Tuesday, June 20, 2000

June 20, 2000

"This fall, more than a thousand young people, many of whom might never have had the chance, will get the help to go to college. The District of Columbia College Access Act makes the playing field a little more level for the children of Washington, D.C. It is one of the best investments we could ever make."

President Bill Clinton
Tuesday, June 20, 2000

Today, at the White House, President Clinton commemorated the passage of the District of Columbia College Access Act of 1999 by witnessing the first tuition subsidy award under the Tuition Assistance Program to a D.C.high school graduate for college entrance this fall. The Act improves access to higher education for D.C. students, authorizes federal financial support for the University of the District of Columbia, and contributes to the economic revitalization of the District. The President first proposed this initiative in his FY 2000 budget, and signed it into law on November 12, 1999. The President has requested $17 million in his FY 2001 budget to continue funding for this program, and challenged Congress to pass a budget that invests in the D.C. College Access Act and other education priorities.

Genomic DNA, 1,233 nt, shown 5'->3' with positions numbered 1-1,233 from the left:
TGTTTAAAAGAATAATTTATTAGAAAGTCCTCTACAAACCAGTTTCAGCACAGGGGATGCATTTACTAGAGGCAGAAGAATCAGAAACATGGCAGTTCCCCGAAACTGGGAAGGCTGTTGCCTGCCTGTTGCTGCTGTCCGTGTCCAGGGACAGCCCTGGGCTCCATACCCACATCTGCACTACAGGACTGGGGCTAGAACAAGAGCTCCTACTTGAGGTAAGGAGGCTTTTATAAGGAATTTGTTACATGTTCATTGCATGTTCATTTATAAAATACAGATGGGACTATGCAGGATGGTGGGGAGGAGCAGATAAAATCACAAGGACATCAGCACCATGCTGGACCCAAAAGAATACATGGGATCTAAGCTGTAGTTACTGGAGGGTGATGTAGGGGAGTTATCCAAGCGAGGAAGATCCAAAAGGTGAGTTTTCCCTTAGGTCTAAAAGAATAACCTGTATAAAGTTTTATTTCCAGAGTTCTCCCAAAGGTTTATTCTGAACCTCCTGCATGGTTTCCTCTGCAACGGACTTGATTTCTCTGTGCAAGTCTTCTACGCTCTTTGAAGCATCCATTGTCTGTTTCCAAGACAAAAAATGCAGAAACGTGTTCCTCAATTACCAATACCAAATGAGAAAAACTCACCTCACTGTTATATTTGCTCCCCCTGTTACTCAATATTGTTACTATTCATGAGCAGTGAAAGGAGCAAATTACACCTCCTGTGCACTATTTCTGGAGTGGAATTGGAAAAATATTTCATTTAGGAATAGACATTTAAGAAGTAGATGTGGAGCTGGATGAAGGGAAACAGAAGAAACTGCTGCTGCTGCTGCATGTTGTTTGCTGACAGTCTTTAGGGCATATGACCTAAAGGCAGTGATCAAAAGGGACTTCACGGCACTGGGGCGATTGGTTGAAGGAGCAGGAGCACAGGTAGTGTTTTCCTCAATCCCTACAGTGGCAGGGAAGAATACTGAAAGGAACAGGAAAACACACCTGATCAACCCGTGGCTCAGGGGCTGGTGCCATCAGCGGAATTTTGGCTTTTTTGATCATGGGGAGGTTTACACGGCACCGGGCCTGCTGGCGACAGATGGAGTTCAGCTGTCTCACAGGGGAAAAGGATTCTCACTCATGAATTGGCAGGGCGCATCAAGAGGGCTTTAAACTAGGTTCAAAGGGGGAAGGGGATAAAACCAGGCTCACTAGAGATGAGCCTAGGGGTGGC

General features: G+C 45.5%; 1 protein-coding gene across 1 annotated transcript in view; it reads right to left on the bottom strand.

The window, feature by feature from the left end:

LEVELING THE PLAYING FIELD FOR D.C.STUDENTS. The District of Columbia College Access Act offers D.C. residents an opportunity to attend affordable public colleges and universities, similar to the opportunities that residents of the 50 states already have. D.C. residents who graduated from high school on or after January 1, 1998 and are enrolled at least half-time in an undergraduate program are eligible for tuition assistance. Highlights of the Act include:

OPENING THE DOORS OF COLLEGE TO ALL AMERICANS. The Clinton-Gore Administration's record of opening the doors of college to all Americans includes:

URGING CONGRESS TO INVEST MORE IN OUR SCHOOLS AND DEMAND MORE FROM THEM. The President's FY 2001 budget includes a $4.5 billion increase in funding for America's education priorities such as boosting accountability and investing in proven strategies. Last week, the House passed an appropriations bill that underfunds this agenda by more than $2.9 billion, which the President has threatened to veto because it fails to:

The White House Briefing Room
The White House at Work Archives